The potential 2020 Democratic contenders
Let’s assume that surnames alone — down even to their phonemes — portend a presidential election in 2020 between John Kasich and Bob Casey.
Kasich vs. Casey, either of whom might very well prove capable of restoring dignity, respect, intelligence, and sanity to the White House.
Kasich, 62, term-limited two-term governor of Ohio, is a Republican moderate and author of several books. His passionately expressed values of “the Heartland” during the GOP debates of 2016 stood in stark contrast to everything Donald Trump represented. He had distinguished himself as a “budget hawk” during nine terms in the House of Representatives. Although he became a pundit for Fox News for six years following his retirement from Congress, he refused to attend the 2016 Republican National Convention in Ohio or to vote for Trump.
John Kasich possesses what might be termed “moral imagination”–not to mention indignation.
Who else might revivify a truly responsible, truly “conservative” (and “compassionate) Republican Party?
Bob Casey’s dad, the late Robert Patrick Casey, Sr., was governor of Pennsylvania from 1987 to 1995. In 2006 Casey defeated Republican opponent Rick Santorum by 59 to 41 percent of the vote, the largest margin of any senatorial contest in the commonwealth’s history.
If he completes his current third term, Casey, 58, will stand as the longest-serving senator in Pennsylvania history. He describes himself as prolife but has taken positions on federal funding for Planned Parenthood that have alienated the most rabid prolife elements.
Sen. Elizabeth Warren of Massachusetts, 69, has been a “firebrand” champion of consumer protection and banking regulations. Like prospective Speaker of the House Nancy Pelosi (again), she would be demonized as an extremist of “the left” if she is nominated.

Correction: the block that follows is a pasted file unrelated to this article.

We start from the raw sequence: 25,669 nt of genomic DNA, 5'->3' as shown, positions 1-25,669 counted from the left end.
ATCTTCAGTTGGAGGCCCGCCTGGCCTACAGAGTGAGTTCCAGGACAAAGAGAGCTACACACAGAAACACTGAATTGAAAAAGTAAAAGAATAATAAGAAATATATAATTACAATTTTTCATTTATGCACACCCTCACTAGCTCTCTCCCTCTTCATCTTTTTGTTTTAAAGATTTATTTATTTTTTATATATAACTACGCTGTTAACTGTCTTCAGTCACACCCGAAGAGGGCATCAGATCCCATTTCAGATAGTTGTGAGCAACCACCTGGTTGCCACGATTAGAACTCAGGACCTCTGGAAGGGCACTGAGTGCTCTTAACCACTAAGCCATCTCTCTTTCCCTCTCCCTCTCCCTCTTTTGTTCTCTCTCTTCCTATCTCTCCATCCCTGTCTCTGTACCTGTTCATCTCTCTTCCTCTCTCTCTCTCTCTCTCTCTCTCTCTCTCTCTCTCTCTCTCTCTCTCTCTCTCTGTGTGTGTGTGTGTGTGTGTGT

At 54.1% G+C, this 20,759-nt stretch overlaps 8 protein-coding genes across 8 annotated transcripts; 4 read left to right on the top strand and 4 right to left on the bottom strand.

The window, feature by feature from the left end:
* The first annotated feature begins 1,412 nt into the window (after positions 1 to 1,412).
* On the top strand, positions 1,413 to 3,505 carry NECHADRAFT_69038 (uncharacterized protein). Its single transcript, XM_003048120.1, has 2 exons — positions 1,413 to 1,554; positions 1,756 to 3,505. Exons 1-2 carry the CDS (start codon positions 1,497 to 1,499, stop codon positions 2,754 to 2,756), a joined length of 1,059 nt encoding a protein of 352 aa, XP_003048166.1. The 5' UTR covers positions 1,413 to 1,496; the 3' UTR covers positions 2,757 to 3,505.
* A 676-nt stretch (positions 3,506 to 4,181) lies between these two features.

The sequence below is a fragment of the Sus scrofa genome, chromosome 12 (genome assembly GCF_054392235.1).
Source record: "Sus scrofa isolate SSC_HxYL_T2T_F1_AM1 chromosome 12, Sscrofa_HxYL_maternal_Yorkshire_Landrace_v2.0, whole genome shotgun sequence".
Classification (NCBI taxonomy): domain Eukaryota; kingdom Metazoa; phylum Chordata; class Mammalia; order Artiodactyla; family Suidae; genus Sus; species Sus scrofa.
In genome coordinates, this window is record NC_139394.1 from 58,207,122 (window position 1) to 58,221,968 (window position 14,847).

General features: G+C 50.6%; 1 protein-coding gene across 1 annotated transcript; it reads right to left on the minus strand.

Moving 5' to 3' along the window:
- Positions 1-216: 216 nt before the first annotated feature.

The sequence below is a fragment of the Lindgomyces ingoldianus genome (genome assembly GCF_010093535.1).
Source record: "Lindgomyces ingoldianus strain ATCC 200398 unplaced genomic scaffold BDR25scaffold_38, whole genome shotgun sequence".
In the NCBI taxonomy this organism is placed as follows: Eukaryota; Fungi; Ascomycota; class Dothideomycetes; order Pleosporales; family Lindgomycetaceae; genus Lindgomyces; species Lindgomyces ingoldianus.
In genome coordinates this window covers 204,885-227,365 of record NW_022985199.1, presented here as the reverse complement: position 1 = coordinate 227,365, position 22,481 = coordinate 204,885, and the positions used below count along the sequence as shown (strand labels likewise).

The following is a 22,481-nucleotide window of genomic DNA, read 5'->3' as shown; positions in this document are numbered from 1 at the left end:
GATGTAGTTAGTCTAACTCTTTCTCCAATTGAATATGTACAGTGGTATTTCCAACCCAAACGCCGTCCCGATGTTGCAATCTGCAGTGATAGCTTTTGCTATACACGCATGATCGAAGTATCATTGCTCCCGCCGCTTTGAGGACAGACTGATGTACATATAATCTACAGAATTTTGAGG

Bernie Sanders, 72, ran a passionate and honorable campaign again Hillary Clinton in 2016 but would be pilloried for his “socialist” positions if he runs again.
Sen. Cory Booker of New Jersey, 47, would represent a generational transformation but is little known nationally.
Amy Klobuchar of Minnesota, 58, and Kirsten Gillibrand of New York, 52, have been outspoken liberals in the Senate. Klobuchar distinguished herself in confronting Judge Brett Kavanaugh during his tempestuous address before the Judiciary Committee following the appearance of accuser Christine Blasey Ford in September. Gillibrand, appointed in September 2008 to the Senate seat held by Hillary Clinton, is concerned about a “lack of diversity” among potential candidates for the Democratic ticket in 2020.
Gov. John Hickenlooper of Colorado, 66, a native of Narberth, Pa., leads an important swing state. Sen. Chris Murphy of Connecticut, 45, has campaigned courageously against the gun lobby but also lacks national recognition. In his third term as governor, Andrew Cuomo of New York, 61, might be considered a “dark horse.”
The nomination of Michelle Obama, 54, or Oprah Winfrey, 64, needless to say, would be blockbusters.
But . . . keep a close eye on former San Antonio mayor Julian Castro, 44, secretary of Housing and Urban Development from 2014 to 2017 under Obama, who is now “mulling” a presidential race.
The First Focus on Rural America survey conducted recently among Democratic caucus voters in Iowa showed Joe Biden leading with 30 percent, Bernie Sanders in 2nd with 13 percent, former Senate candidate Beta O’Rourke of Texas, 46, in 3rd with 11 percent, and Sen. Klobuchar in 4th with 10 percent.
“Casey — why not? — dips toes into Dem presidential race,” editorialized the Sun-Gazette, going on to note his opposition to Brett Kavanaugh, his championship of DACA immigrants, etc. “Casey fashions himself as a centrist, bipartisan type, but the results have been pretty much the same sort of party-line divisiveness that is holding the country back.”
But Casey, along with the commonwealth’s junior senator, Republican Pat Toomey, perhaps hold the key to the Senate’s long-overdue legislation in prison reform, including sentencing and rehabilitation programming.
Prison reform will be a major issue in the next two years. So too, of course, will be health care and immigration legislation. And climate change and campaign finance reform. And the prosecution of the 45th president for an array of impeachable crimes.
So too finally will be dignity, respect, intelligence, and sanity in the White House — values that in “the Age of Trump” have been so brazenly degraded.
Nash is author of the two-volume Patsy of the Ages: Lee Harvey Oswald and His Nation Half a Century Later.